But there are one or two snags associated with them closing down in 'NO LOAD' situations.
Hopefully some first-hand experience will be posted.
<{POST_SNAPBACK}>

My local club runs off a PC power supply , not sure what mod's/wiring was required - I am going wednesday and will try to get some plans/designs out of them.
 

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A variable regulated (stabilized) power supply capable of 6-15V DC 2Amps is all you need. But if you want to make power to the 2 lanes different , a PSU with 2 separate outputs makes sense. Make shore it is short circuit protected. Good regulation and good filtering (small ac voltage on the output) is most important, not the max current. Good regulation means: the voltage does not change even when the load changes from zero to maximum (what happens all the time during racing).
This is for normal motors , if you use very special racemotors or have 4 or more lanes, more current may be needed. Power supplies capable of delivering 6,10 and more amps are not necessary and may even be dangerous : imagine the rare situation where the track is short circuited while a child keeps the regulator almost full pressed: a very large current may flow trough your regulator and overheat it. Or a car is blocked on the track and the child keeps the regulator fully pressed : the max (stall) current will flow trough your car's motor for some time and overheat it..
Never use a car battery for your track without proper fusing : your track may become a welding machine if you make short circuit since these batteries can deliver a few hundred amps !

A standard slotcar motor never uses more than a few hundred milli amps. The highest possible current that can flow is when you supply power and prevent the motor from turning, a fast method for warming up the motor and burn it if you do it too long.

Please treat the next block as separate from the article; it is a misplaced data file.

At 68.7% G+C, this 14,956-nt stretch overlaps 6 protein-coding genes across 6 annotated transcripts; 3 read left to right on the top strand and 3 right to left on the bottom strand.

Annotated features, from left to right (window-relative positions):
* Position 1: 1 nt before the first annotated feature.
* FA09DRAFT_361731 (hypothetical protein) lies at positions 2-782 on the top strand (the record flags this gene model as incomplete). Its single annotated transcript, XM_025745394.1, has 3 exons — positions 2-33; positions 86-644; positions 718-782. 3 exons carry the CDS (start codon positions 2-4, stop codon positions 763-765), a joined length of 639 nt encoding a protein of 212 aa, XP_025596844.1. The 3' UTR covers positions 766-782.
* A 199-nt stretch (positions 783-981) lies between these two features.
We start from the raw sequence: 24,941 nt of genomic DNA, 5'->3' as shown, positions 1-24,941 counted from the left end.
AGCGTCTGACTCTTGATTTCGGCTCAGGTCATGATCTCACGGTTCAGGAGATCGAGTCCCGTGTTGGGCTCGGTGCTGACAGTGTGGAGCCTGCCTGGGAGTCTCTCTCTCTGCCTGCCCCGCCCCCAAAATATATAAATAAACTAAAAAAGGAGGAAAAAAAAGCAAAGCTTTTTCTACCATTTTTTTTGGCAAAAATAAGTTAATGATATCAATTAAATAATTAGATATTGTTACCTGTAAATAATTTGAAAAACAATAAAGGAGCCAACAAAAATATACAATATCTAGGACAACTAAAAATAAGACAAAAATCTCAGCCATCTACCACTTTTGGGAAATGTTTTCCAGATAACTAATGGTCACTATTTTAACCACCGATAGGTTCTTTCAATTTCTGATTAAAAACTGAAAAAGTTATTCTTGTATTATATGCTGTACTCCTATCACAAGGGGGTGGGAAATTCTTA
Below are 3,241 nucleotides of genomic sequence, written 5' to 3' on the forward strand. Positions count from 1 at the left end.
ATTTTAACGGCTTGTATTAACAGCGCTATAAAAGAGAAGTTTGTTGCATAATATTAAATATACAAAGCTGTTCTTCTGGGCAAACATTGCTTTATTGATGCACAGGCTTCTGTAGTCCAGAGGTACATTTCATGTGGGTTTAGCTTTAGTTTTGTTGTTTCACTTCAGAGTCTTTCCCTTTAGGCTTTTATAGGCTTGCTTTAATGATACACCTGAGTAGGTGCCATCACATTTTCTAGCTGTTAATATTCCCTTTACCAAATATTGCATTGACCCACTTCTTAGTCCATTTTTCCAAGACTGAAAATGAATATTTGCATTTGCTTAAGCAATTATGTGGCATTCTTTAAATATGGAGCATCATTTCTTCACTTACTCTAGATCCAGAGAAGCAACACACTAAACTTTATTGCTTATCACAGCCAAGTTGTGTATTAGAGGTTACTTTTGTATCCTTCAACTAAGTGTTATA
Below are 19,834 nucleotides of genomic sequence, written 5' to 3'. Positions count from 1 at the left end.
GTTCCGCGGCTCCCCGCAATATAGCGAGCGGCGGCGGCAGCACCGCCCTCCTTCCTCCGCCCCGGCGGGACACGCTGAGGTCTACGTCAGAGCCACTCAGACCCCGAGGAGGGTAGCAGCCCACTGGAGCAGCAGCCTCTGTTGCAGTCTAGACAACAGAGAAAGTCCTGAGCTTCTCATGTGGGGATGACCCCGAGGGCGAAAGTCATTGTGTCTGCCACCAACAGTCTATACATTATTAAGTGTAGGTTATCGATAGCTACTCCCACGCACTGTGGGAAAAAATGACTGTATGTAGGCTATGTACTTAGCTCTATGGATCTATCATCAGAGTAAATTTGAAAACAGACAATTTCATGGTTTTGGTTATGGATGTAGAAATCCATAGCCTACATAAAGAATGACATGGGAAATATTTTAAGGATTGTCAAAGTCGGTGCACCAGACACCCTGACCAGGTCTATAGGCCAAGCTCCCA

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Brian Ferguson
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As an adjunct to the above, invest the time and pennies to make sure each lane is fused separately, as well as the power supply itself. For example, my supply has four outputs capable of 6 amps each. I have them fused at 5 amps with a fast blow fuse. This protects the power supply and nearby wiring from extreme overloads. I have each lane they power (only 2 now, but previously four) fused at 2-3 amps with a slow blow fuse. The slow-blow fuse ignores the momentary shorts that slot cars often cause, but reacts very quickly to dead shorts. If a lane fuse blows, I know where to look, as the master fuse will not likely have blown yet. Fuses are cheap. Use them.
 

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That`s exactly what we have done at Phoenix and it works great. If someone has a controller or car that causes a short their lane fuse blows and the others are unaffected. This is fairer but more importantly means I know from looking at my panel exactly where the fault is and can get it sorted quickly.

I think that with club racers tuning cars to get the most out of a mag car, normaly by lowering the rear, a surprising number of shorts do occur. it`s a sound investment for any club as suggested/recomended by Fergy.
 

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Brian Ferguson
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QUOTE I think that with club racers tuning cars to get the most out of a mag car, normaly by lowering the rear....

Would people actually do that?